At Harper's Bazaar, where he was art director from 1934 to 1958, Brodovitch used the work of such European artists as Man Ray, Salvador Dali, and A.M. Cassandre, as well as photographers Bill Brandt, Brasai, and Henri Cartier-Bresson. He was the first to give assignments to emigré photographers Lisette Model and Robert Frank. Starting with a splashy, sometimes overly self-conscious style largely borrowed from his early counterpart at Vogue, Dr. M.F. Agha (AIGA medalist, 1957), he gradually refined his page layouts to the point of utter simplicity. By the 1950's, white space was the hallmark of the Brodovitch style. Models in Parisian gowns and American sports clothes “floated” on the page, surrounded by white backgrounds, while headlines and type took on an ethereal presence. At his best, Brodovitch was able to create an illusion of elegance from the merest hint of materiality. Clothes were presented not as pieces of fabric cut in singular ways, but as signs of a fashionable life.

Besides his achievements at Bazaar, Brodovitch's legacy as a publications designer includes the short-lived but influential magazine Portfolio, three issues of which were published in 1949 and 1950. A flashy, innovative quarterly aimed at the design profession, Portfolio contained profusely illustrated feature on Alexander Calder, Charles Eames, Paul Rand, Saul Steinberg and others, as well as articles surveying the graphic variations of cattle brands and shopping bags. As art editor, Brodovitch helped conceive the magazine's contents, as well as creating its distinct design with the help of die-cuts, transparent pages, multi-page fold outs and other elaborate (and expensive) graphic devices.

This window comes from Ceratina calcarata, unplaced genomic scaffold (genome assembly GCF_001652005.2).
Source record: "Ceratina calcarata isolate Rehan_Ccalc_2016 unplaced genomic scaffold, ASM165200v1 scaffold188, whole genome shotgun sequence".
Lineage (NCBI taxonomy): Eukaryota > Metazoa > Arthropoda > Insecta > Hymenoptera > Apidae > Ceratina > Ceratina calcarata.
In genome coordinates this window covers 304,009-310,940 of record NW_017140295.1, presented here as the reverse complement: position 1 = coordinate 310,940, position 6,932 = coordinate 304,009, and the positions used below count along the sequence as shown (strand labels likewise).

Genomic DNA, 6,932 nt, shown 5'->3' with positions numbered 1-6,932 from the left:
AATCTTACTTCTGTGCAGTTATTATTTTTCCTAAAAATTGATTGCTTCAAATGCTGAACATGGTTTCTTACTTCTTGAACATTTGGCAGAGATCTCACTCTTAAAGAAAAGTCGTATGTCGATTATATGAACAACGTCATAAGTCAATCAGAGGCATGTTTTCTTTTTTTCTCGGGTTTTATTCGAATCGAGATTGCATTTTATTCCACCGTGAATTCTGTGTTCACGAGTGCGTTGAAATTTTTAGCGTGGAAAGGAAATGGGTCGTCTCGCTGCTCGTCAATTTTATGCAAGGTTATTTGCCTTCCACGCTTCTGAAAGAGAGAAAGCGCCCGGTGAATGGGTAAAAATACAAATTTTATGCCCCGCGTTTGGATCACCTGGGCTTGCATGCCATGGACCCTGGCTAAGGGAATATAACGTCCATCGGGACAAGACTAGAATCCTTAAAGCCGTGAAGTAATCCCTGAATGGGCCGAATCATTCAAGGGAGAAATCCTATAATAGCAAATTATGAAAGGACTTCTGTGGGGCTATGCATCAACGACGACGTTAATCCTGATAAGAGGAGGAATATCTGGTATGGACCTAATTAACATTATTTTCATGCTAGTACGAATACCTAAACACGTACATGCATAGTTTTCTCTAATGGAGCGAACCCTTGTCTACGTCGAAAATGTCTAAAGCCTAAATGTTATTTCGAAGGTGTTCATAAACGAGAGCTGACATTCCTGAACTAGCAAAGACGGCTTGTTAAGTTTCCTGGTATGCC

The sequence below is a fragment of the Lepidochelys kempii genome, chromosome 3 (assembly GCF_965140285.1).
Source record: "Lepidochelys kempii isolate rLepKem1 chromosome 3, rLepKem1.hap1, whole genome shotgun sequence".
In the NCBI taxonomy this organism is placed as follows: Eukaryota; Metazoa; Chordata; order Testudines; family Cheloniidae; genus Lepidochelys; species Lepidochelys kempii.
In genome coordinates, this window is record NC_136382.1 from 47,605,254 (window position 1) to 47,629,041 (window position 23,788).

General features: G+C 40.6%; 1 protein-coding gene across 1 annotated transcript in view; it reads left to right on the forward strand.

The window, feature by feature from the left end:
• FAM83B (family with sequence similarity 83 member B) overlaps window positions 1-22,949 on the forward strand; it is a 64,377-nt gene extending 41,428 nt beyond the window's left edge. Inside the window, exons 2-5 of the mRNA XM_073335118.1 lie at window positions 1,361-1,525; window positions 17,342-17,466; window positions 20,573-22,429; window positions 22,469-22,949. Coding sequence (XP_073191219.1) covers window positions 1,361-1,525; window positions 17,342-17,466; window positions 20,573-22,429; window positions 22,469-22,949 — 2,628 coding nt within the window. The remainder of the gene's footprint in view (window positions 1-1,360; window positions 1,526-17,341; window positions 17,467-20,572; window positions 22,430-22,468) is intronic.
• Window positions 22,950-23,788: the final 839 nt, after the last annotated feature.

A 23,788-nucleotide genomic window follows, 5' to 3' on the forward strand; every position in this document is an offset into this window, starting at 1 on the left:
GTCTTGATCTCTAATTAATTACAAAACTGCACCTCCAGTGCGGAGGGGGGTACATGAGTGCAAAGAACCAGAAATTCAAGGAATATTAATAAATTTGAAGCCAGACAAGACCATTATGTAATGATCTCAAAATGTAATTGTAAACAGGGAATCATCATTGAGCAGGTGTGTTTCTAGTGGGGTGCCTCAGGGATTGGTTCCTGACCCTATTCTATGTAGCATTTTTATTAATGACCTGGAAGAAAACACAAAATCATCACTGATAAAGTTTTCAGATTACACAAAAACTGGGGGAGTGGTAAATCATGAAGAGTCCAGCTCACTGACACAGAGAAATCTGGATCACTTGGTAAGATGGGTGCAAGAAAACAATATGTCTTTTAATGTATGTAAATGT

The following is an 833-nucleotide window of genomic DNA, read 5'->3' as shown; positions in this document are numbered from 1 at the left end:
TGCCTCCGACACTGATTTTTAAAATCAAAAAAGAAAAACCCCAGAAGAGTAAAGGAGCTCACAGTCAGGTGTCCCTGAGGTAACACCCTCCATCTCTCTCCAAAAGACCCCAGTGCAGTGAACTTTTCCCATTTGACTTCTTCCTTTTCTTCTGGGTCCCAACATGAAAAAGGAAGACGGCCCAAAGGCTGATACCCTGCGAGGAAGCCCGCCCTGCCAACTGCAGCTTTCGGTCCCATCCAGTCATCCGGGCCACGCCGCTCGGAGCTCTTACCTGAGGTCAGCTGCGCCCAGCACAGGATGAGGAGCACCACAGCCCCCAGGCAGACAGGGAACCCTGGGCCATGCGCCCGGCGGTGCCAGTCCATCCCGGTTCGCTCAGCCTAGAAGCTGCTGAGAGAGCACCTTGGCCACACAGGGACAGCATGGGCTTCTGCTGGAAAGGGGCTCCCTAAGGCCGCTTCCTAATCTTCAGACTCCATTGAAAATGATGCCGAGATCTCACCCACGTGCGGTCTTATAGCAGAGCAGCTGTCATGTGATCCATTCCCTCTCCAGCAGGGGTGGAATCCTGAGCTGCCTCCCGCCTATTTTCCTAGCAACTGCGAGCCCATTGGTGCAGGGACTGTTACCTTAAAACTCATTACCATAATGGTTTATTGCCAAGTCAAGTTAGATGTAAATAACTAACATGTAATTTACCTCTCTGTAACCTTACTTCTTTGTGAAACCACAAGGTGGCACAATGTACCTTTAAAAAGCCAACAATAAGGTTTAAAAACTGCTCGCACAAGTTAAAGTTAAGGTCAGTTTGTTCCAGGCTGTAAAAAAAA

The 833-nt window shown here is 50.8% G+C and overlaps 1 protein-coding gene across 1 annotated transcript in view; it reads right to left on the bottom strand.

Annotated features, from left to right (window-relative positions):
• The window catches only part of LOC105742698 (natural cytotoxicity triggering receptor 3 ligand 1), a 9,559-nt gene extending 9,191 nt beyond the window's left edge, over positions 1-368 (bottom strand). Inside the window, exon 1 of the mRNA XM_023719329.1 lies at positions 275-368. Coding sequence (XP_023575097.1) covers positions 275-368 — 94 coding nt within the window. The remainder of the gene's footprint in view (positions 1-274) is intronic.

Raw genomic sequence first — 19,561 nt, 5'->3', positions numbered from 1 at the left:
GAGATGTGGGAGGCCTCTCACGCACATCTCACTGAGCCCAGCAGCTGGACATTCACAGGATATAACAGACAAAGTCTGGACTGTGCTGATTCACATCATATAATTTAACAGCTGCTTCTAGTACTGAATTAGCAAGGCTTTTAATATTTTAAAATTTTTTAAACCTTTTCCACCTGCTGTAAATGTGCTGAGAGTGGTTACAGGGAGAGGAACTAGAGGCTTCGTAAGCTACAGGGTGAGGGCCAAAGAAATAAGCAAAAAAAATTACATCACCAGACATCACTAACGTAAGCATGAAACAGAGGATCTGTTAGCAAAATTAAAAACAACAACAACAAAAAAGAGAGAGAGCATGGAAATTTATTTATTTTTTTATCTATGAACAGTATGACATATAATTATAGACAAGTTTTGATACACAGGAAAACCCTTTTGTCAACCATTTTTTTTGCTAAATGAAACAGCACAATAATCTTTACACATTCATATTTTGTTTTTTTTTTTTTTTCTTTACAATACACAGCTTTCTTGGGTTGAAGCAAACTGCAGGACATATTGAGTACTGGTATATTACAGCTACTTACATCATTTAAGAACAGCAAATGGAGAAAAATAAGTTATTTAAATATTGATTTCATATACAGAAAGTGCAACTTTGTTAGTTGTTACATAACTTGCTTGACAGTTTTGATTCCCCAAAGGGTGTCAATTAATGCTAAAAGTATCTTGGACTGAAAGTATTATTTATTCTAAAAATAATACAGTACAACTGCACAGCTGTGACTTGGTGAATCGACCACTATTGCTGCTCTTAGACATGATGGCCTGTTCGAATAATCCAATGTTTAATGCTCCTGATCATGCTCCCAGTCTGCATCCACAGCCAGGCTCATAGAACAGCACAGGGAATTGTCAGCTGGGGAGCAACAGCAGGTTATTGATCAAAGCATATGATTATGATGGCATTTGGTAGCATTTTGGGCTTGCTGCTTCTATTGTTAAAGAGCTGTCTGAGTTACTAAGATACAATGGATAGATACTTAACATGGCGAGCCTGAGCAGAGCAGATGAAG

Throughout his career, he continued to teach. His “Design Laboratory,” which focused variously on illustration, graphic design and photography and on occasion were offered under the auspices of the AIGA, provided a system of rigorous critiques for those who aspired to magazine work. As a teacher, Brodovitch was inspiring, though sometimes harsh and unrelenting. A student's worst offense was to present something Brodovitch found boring; at best, the hawk-faced Russian would pronounce a work “interesting.” Despite his unbending manner and lack of explicit critical standards—Brodovitch did not formulate a theory of design—many students under his tutelage discovered untapped creative reserves.

Even at the height of his powers, however, Brodovitch's personal life remained linked to loss and disappointment. His family life was evidently unhappy. In addition, a series of house fires in the 1950s destroyed not only his country retreat but also his paintings, archives and library. In the 1960s after he left Harper's Bazaar, he continued to teach but did little design work. He died in 1971 in a small village in southern France where he had spent the last three years of his life.

Today Brodovitch's legacy is remarkably rich. His layouts remain models of graphic intelligence and inspiration, even if seldom imitated, and the artists, photographers and designers whose careers he influenced continue to shape graphic design in the image of his uncompromising ideals.

Copyright 1988 by The American Institute of Graphic Arts.